Cast of 'Avengers: Endgame' place their hand prints in cement at TCL Chinese Theatre IMAX Forecourt , in Hollywood, California. File/AFP
When the Marvel superhero movies reached their box office-shattering climax in 2019, nobody could have predicted the saga's next installment would be a kitsch, black-and-white TV sitcom called "WandaVision."
But a lot has changed since Iron Man and friends saved the world in that summer's all-time record-grossing blockbuster "Avengers: Endgame" (and mopped up some loose plot points in "Spider-Man: Far From Home" shortly thereafter.)
The wildly popular franchise of 23 interconnected movies has ground to a halt along with the rest of the world as Covid-19 shuttered movie theaters, delaying "Black Widow" and other big-screen superhero sequels.
Meanwhile parent company Disney has splashed out billions bringing its biggest franchises and characters to the Disney+ TV platform, as it locks horns with Netflix, HBO Max and others in the spendthrift "streaming wars."
So here to finally push onward the over-arching plot of Marvel's "cinematic universe" is "WandaVision," an oddball and fiercely original series out Friday on Disney+.
It stars witch Wanda Maximoff (Elizabeth Olsen), and other-worldly android Vision (Paul Bettany), two B-list superheroes who struck up an unlikely but fan-favorite romance across several recent Marvel films.
"WandaVision" finds them — without explanation — living happily married in the idyllic 1950s town of Westview, which is seemingly lifted straight from an episode of "Bewitched" or "I Love Lucy" (complete with canned laughter track.)
They still have superpowers, but have traded battles with genocidal villains for a cozy world of school fundraisers, neighborhood watch meetings and anniversary dinners.
Of course, all is not what it seems.
Mystery shrouds the arrival of Wanda and Vision in their bizarre new home, and some neighbors appear to know more than they initially let on.
Trailers suggest that later episodes will hop through time and bring Marvel fans the more familiar popcorn action sequences they have been craving — and, indeed, scenes shot in color.
"The (Marvel) movies are hilarious and that's definitely a huge part of their secret sauce," said Shakman, who drew influence from his background on other TV comedies including "It's Always Sunny in Philadelphia."
"The number one rule that we learned on 'Sunny' is if it makes us laugh, it will make other people laugh."
Beyond the gags, starved Marvel obsessives are itching to find out what has happened to their favorite characters.
Marvel has produced dozens of TV series before, but "WandaVision" is the first confirmed to fit — somehow — into the films' grand, shared storyline.
An explosion of fan theories has tried to solve these riddles, not least how the show gets around Vision's death in 2018 film "Avengers: Infinity War."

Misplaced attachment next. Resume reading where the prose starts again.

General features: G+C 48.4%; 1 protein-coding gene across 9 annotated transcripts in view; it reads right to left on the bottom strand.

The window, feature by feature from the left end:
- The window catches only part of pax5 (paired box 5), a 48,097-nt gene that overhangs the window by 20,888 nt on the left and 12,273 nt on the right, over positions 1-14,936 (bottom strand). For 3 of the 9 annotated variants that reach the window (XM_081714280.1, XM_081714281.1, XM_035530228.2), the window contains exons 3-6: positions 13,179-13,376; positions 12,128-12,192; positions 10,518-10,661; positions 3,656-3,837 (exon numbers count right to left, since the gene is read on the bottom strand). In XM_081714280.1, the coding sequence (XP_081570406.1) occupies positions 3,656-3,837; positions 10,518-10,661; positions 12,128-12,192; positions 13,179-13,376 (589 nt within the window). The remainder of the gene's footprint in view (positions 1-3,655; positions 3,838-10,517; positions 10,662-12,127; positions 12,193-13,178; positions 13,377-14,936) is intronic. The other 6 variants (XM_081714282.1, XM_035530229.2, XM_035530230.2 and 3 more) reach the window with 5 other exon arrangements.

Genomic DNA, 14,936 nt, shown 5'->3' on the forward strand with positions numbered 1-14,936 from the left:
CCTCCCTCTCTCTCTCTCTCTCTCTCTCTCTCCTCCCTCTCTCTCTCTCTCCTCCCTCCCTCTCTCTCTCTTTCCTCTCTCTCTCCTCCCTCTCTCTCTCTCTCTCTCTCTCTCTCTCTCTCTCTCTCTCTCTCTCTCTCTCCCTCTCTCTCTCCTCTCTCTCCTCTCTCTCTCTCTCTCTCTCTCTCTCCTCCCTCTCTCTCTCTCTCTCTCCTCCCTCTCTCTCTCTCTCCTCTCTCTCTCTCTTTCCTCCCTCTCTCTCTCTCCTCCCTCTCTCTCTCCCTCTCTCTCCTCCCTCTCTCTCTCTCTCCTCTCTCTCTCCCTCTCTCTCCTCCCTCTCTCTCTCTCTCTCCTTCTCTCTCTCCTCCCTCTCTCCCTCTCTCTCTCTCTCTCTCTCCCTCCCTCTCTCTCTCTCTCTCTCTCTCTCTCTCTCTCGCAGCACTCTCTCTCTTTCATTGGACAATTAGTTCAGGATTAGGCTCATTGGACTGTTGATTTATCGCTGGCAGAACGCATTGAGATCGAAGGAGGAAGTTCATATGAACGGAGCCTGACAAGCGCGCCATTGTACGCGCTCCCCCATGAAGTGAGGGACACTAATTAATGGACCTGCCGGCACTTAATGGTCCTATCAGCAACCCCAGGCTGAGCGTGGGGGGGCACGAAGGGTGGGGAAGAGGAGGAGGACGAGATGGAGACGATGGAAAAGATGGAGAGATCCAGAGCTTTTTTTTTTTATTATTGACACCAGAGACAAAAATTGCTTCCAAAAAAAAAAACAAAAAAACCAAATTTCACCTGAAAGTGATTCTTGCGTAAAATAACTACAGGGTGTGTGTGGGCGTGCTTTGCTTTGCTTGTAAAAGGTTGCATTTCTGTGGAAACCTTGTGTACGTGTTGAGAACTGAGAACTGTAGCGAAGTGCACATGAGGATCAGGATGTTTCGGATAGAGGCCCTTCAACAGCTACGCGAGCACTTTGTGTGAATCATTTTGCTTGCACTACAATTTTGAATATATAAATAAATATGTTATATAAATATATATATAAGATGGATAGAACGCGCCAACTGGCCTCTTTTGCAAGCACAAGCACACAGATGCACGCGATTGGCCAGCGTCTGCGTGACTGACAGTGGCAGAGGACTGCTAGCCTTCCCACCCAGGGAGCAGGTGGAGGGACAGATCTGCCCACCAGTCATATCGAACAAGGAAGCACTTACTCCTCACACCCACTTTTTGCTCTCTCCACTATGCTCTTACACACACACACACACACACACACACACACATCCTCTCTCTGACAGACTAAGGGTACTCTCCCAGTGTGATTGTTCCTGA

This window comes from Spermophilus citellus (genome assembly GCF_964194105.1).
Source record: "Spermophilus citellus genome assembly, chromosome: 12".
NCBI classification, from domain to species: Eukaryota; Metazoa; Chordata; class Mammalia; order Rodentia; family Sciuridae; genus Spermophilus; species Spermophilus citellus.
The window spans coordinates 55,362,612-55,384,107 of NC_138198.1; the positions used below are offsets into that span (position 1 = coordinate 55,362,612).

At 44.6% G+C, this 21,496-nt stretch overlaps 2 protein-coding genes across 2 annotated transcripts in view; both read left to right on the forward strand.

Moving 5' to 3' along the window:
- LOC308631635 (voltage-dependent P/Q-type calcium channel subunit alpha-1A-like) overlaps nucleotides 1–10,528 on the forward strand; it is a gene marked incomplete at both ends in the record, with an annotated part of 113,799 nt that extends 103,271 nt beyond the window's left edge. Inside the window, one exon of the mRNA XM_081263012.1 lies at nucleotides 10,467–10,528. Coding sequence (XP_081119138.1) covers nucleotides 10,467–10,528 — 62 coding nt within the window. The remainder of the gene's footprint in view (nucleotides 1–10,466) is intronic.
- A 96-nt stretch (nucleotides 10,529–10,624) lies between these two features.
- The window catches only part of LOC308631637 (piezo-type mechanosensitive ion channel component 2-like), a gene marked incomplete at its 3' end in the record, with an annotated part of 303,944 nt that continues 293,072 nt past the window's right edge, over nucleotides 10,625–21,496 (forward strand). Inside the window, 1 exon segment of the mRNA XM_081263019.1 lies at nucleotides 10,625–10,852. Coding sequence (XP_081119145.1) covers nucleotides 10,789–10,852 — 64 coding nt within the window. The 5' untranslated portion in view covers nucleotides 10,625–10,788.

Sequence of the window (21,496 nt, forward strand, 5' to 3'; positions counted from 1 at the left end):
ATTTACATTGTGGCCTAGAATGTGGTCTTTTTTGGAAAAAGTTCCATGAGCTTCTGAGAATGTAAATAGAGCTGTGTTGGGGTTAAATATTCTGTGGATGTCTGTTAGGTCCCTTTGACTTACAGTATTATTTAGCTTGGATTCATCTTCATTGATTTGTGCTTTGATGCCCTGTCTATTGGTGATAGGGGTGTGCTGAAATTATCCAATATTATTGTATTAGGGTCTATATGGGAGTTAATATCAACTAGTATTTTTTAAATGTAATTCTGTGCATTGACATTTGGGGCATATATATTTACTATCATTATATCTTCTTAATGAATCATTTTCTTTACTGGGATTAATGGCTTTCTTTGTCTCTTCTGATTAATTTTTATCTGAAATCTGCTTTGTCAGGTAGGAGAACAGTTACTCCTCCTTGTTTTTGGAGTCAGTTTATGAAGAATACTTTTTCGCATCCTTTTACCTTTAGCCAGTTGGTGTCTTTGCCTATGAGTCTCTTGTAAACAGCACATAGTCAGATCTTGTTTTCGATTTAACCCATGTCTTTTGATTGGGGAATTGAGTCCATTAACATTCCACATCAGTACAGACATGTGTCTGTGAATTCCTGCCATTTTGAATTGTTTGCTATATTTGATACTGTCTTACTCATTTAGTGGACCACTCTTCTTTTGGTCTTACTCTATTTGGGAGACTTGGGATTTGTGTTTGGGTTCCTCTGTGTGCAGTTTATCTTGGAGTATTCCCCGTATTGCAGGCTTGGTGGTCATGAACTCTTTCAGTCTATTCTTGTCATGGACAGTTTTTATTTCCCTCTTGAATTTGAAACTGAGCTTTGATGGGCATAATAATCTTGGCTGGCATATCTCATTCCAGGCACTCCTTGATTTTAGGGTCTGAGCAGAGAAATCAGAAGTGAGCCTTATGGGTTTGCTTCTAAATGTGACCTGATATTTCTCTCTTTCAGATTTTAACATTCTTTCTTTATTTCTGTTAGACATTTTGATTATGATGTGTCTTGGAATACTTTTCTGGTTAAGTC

"There is so much anticipation for the show," said Shakman.
"The 'why' of it all is part of the great mystery of the show," he explained.
"WandaVision" is just the first of a dozen Marvel series in the works for Disney+.
Bosses hope the shows can emulate the small-screen crossover success of "Star Wars" smash hit "The Mandalorian," which has sent subscribers to the new platform in their droves.
But while "Star Wars" films have traditionally stuck to a fairly rigid "space Western" formula, Marvel have never been afraid to experiment, said Shakman.
"They have been taking these crazy risks the whole time -- 'Guardians of the Galaxy,' 'Thor: Ragnarok'... they're constantly playing around with genre and tone and doing things that other people thought were pretty bonkers," he said.
"That worked out great in the end. And 'WandaVision' definitely is a big swing... it's very different."
"Terminator: Dark Fate" opened atop the North American box office this weekend with a take of $29 million, industry watcher Exhibitor Relations said, but analysts said that figure fell far below expectations.
"Star Wars: The Rise of Skywalker" continues to rule the cinematic universe, keeping its top ranking in North American theatres this weekend with $34.5 million, industry watcher Exhibitor Relations said Monday.
The Disney film, marketed as a grand finale of the nine-film "Skywalker Saga," has had mixed reviews and was down considerably from last weekend's lofty $177.4 million opening.
Anne Heche, who's been hospitalised at the Grossman Burn Center at West Hills hospital north of Los Angeles, suffered a "severe anoxic brain injury,” the statement said. Such an injury is caused by a sustained lack of oxygen to the brain.
The fiery crash left Heche, 53, comatose with a "severe anoxic brain injury," according to a statement from a representative quoted by several outlets on Thursday.
The 'Kung Fu Panda' star went on to explain that it was all "magic" done in post-production and claimed that editors don't get the credit they deserve.